One of the fire fighters from Buffalo, Ken Drodsowski, a veteran of two wars and Special Forces has been an important friend for all these years. When he was married last year, he chose NYC as the place to wed and us as his witnesses.

All these men had come on their own dime and at their own risk: they had all been told that their health insurance would not cover them. “Hero” does not even scratch the surface.

Staying at our place, the men would come and go at all hours. Many worked double shifts as they kept praying to find someone. Anyone. If they got the word that there was a hope, an indication, out they would run back to The Pile to search. They would return and joke about how quickly their latest set of boots had melted as they walked over The Pile. It burned for months, you know, glowing orange in the night. A preview of Hell.

The whole fire fighter contingent used a primary school four blocks away to stage and to eat. The food was donated, some was good, and some was not. After a few days, the Red Cross limited the donations to people with culinary experience including restaurants and people with their food handler’s license.

Some years later we heard Matilda Como on NPR talk about some particular housewife in Tribeca who made food and brought it to people. Suzi and I looked at each other and smiled.. That person was Suzen. She is the woman of the myth.

[Actually, I cooked too, but my brownie contribution is a myth lost in the fog of war.]

We were in the mandatory evacuation zone. We stayed and we wanted to do something beyond housing the fire fighters. We could cook.

There are wonderful restaurants and food stores in Tribeca who supplied us with ingredients for our month of cooking. The now gone Bazinni was especially generous. Every morning, we would go somewhere, get ingredients, cook, let it cool just enough, then take the food to the school.

Getting to the school was a major effort. The school was on the other side of three lines of fences erected on Chambers Street to keep the World Trade Center apart from the thousands who thronged to just be there, to just see it all. Suzen would carry three catering size aluminum pans of pasta and chili. I three of brownies. We would nudge our way to the first fence, the first gate. Each time we had to explain, again, what we were doing. Then gates two and three.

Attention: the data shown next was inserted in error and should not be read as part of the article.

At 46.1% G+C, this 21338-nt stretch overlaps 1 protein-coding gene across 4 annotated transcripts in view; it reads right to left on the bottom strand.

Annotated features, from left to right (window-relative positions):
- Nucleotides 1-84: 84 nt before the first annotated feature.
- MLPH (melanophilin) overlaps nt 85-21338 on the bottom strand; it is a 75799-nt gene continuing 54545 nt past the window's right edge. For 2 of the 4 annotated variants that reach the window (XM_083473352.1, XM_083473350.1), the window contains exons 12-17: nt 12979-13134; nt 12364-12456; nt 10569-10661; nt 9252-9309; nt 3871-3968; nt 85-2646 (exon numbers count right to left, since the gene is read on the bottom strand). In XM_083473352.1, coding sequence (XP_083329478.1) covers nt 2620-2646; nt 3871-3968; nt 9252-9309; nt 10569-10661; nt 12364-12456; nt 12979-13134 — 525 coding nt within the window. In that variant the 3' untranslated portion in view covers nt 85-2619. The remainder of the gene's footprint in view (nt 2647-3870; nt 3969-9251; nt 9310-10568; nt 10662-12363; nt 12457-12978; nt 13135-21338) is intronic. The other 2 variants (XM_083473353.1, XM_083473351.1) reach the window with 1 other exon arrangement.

At each gate we picked up an escort. By the time we got to the school, there was Suzen, me, two New York City policemen, two New York State policemen, and two National Guard troops. They carried their guns, we carried the food.

The cafeteria was always filled with men between shifts on The Pile. A standard routine developed. We walked with our escorts to the back of the room. The conversations would abate, eyes would turn towards us. We’d deliver our food to the tables, nod to the Red Cross people, turn, and be escorted out.

There would be some smiles and visual gratitude, and a queue would form in front of the table where we had left the food. We don’t know which was eaten first, lasagna or brownies. No one ever complained. Just thankful faces, and that was plenty for us.

On that first morning of 9/12, we went out to see the damage. Dust and debris had stopped one block from us. I picked up two concrete blocks that had come from probably the fallen North Tower. I have them now, on a bookshelf, alone.

In that first week, we talked about how in five years we would go to the reopening of a rebuilt Trade Center. We were sure of the time scale. We knew this great city would not stand for this constant reminder of pain. It is now ten years. One highrise went up quickly. Everything else trails. While there has been progress in the last year, while they will open the memorial, things will never be, never could be, the same. And to “finish” that construction will take at least another decade. Frankly, we wanted the towers rebuilt, taller, stronger. Suzen wanted a slightly different location. I wanted them resurging right out of the pits of fallen souls.

There are some people who worry about the ability of this country to get things done. Done with grace and style. Done in a reasonable amount of time. If you come to Lower Manhattan, you might concur.

The world changed ten years ago. For those of us living there, that destruction of our neighborhood and the loss of all those people is something that we will never get over. The fears and memories have percolated into our DNA.

Sometimes when it’s a bit overbearing, we go for a walk, but never south on West Broadway because it is much too painful to see the site. Sometimes we go to the gym to try to sweat it out. Most often, we head into the kitchen and cook together. Suzen does pasta, and I do brownies. Suzen adds a green salad, and I open a bottle of red. We think about our good fortune and remember those whom Fate sent on a different journey.

We turn the lights down and eat quietly. We are serenaded by an orchestra of the city: cars and trucks whistling down West Broadway and rattling the steel plates on a pavement still under repair, the earthquake-like rumble of the subways a half block away, and the continual construction cacophony of as the World Trade Center is reborn too slowly.

What is there to do? We sit, sip our wine, and wait for the rest of the world to catch up.